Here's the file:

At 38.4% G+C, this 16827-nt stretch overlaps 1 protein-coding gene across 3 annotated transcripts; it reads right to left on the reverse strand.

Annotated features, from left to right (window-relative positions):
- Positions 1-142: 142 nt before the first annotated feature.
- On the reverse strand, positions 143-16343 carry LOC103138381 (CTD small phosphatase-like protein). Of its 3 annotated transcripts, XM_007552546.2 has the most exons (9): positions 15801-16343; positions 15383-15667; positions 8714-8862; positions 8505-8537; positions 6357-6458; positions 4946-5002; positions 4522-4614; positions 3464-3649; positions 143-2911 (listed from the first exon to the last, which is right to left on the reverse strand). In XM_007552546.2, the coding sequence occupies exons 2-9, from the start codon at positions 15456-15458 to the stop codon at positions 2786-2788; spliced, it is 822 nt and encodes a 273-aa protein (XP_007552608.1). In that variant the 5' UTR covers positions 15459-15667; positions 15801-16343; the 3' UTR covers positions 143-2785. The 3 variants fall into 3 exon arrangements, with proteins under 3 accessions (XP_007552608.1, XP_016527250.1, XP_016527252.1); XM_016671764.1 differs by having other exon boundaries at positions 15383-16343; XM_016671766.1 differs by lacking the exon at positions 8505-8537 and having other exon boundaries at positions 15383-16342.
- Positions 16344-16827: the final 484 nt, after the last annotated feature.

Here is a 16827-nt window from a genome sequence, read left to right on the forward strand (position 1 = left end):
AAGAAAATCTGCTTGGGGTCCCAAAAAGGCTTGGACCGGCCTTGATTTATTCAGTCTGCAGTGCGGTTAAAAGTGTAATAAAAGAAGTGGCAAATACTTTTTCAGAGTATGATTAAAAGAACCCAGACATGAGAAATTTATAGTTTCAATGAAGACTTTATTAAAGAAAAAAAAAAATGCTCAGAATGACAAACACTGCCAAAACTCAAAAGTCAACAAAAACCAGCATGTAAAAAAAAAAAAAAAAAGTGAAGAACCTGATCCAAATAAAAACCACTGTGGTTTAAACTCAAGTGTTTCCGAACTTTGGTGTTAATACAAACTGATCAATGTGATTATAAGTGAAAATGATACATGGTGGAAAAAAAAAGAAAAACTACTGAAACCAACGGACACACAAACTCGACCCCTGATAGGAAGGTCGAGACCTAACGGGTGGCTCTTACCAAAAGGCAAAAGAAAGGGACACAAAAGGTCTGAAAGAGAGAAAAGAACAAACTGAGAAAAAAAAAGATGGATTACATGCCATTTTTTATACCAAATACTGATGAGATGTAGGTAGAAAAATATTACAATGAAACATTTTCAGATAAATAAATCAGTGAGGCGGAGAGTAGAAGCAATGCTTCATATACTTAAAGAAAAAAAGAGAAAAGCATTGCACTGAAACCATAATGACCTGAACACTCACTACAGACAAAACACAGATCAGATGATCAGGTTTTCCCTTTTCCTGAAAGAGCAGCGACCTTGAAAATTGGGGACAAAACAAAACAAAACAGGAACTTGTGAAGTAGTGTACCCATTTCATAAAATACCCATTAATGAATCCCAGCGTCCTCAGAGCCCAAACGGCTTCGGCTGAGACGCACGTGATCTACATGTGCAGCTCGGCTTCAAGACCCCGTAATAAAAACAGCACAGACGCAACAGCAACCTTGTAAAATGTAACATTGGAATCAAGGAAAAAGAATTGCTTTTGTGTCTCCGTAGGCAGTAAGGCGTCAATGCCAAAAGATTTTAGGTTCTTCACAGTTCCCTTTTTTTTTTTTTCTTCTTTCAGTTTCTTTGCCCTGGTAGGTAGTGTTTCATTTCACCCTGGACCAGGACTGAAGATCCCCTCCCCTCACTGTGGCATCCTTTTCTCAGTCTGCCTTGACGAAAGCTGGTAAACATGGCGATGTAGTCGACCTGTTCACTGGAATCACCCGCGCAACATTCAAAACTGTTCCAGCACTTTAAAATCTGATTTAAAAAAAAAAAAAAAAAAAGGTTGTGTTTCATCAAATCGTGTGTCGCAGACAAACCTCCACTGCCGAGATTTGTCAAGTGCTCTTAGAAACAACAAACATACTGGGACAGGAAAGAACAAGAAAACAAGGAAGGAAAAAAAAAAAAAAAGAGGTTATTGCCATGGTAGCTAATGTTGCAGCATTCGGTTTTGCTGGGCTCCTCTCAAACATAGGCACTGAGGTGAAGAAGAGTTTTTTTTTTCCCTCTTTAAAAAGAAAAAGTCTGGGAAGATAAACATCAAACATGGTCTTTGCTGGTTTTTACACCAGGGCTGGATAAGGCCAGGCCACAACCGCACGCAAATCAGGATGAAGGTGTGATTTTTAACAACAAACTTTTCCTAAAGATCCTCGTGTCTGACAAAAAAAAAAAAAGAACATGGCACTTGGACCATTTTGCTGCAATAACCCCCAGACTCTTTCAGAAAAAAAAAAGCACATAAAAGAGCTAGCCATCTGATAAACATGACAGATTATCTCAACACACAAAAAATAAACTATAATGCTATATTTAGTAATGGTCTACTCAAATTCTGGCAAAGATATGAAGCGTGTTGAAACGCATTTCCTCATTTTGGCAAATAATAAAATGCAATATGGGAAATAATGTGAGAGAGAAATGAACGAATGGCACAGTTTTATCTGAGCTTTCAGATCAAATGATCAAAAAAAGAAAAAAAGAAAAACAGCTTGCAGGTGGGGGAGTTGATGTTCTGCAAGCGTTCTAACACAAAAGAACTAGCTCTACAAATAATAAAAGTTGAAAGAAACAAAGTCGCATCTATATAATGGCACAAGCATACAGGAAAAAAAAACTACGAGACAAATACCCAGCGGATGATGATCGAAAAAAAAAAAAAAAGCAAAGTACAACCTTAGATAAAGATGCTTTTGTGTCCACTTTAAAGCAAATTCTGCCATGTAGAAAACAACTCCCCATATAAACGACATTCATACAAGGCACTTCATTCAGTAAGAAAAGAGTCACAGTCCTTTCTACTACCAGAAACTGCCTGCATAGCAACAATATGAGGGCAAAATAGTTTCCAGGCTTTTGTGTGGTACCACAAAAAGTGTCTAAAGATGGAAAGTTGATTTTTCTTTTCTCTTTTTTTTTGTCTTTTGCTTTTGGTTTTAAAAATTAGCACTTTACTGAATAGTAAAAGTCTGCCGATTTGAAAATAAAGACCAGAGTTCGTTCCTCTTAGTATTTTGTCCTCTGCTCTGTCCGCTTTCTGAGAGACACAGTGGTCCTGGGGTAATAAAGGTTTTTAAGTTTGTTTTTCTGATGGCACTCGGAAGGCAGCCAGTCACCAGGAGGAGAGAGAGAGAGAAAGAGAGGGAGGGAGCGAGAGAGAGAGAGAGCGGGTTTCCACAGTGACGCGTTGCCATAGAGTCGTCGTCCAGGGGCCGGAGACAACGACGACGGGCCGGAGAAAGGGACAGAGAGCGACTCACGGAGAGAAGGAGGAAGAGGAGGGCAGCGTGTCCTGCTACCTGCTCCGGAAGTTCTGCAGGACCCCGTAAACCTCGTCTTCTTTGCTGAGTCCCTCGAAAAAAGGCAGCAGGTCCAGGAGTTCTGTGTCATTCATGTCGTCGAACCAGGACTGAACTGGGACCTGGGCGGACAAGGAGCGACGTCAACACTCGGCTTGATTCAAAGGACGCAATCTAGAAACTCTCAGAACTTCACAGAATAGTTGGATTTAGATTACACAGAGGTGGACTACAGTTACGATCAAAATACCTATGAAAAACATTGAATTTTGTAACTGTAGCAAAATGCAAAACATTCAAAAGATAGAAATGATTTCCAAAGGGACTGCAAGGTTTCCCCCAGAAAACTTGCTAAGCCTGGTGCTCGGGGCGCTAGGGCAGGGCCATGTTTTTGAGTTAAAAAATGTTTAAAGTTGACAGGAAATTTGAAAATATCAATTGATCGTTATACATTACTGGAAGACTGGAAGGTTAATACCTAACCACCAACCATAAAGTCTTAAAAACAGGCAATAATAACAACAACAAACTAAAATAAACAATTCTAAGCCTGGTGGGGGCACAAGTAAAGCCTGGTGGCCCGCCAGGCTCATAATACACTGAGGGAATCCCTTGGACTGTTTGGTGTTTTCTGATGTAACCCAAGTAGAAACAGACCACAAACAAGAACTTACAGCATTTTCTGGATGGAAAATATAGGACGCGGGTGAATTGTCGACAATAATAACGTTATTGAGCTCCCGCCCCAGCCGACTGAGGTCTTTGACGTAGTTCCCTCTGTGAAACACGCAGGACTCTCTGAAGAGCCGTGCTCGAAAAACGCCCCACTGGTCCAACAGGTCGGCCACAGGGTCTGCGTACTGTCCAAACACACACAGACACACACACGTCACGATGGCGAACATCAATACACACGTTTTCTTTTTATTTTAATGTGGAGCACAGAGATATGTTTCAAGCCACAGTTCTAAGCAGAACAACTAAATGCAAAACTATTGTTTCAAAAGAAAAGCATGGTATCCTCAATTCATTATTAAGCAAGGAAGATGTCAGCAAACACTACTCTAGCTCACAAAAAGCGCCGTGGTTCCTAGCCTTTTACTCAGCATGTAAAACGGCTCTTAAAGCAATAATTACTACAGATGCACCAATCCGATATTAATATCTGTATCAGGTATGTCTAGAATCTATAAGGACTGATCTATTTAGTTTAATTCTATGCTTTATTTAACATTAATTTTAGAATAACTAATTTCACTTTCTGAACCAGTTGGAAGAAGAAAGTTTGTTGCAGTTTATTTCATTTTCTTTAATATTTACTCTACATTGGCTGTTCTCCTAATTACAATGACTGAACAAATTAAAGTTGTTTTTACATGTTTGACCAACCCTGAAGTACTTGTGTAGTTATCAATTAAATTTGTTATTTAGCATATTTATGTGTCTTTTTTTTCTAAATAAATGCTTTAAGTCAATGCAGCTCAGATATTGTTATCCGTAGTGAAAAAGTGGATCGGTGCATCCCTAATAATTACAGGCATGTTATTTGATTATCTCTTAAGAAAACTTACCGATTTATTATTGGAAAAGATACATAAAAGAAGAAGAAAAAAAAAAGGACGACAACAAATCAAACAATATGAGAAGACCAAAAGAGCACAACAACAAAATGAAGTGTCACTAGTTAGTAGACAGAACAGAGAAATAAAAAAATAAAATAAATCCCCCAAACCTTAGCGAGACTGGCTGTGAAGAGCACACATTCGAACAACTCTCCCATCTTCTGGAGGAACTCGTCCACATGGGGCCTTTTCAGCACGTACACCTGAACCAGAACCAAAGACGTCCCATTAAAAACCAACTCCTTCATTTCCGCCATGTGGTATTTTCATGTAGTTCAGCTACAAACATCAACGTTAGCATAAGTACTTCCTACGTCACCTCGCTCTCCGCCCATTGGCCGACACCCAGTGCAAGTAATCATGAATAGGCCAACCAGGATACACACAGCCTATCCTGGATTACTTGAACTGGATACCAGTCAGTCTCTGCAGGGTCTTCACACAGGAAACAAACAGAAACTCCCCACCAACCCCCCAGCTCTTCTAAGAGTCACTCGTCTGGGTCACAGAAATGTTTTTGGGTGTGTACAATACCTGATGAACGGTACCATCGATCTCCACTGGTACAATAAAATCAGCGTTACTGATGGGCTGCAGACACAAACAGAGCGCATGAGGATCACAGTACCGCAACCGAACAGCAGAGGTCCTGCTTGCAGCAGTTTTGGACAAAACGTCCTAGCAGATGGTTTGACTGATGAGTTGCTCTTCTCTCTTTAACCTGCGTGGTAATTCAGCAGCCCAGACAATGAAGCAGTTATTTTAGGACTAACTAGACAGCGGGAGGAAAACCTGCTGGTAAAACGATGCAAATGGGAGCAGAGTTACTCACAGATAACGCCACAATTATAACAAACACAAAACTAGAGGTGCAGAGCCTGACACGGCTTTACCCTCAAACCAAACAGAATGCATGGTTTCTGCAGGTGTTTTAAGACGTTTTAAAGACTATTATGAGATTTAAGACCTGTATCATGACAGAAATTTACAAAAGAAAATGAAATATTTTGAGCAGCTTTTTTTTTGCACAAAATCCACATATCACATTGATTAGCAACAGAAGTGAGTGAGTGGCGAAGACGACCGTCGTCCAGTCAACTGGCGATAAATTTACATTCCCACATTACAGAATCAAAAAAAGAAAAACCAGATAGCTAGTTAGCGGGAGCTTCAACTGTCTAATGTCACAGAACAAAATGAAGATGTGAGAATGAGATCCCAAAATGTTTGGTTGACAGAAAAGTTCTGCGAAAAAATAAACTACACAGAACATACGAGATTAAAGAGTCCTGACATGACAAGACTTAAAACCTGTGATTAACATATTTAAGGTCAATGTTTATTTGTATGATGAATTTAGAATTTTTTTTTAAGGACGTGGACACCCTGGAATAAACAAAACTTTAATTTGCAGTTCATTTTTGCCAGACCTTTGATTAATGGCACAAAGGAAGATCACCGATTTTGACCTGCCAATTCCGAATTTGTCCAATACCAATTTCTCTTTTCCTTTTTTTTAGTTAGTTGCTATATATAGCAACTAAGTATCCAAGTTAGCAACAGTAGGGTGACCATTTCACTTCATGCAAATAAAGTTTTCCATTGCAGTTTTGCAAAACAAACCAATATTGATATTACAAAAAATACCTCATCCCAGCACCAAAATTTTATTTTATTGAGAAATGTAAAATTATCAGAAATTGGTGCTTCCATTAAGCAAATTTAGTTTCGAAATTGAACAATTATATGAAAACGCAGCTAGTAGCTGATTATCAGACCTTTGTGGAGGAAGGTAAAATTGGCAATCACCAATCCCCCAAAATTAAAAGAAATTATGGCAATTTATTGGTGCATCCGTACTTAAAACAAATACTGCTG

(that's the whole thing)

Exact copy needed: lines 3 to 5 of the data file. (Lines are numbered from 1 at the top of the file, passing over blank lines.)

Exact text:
- Positions 1-142: 142 nt before the first annotated feature.
- On the reverse strand, positions 143-16343 carry LOC103138381 (CTD small phosphatase-like protein). Of its 3 annotated transcripts, XM_007552546.2 has the most exons (9): positions 15801-16343; positions 15383-15667; positions 8714-8862; positions 8505-8537; positions 6357-6458; positions 4946-5002; positions 4522-4614; positions 3464-3649; positions 143-2911 (listed from the first exon to the last, which is right to left on the reverse strand). In XM_007552546.2, the coding sequence occupies exons 2-9, from the start codon at positions 15456-15458 to the stop codon at positions 2786-2788; spliced, it is 822 nt and encodes a 273-aa protein (XP_007552608.1). In that variant the 5' UTR covers positions 15459-15667; positions 15801-16343; the 3' UTR covers positions 143-2785. The 3 variants fall into 3 exon arrangements, with proteins under 3 accessions (XP_007552608.1, XP_016527250.1, XP_016527252.1); XM_016671764.1 differs by having other exon boundaries at positions 15383-16343; XM_016671766.1 differs by lacking the exon at positions 8505-8537 and having other exon boundaries at positions 15383-16342.
- Positions 16344-16827: the final 484 nt, after the last annotated feature.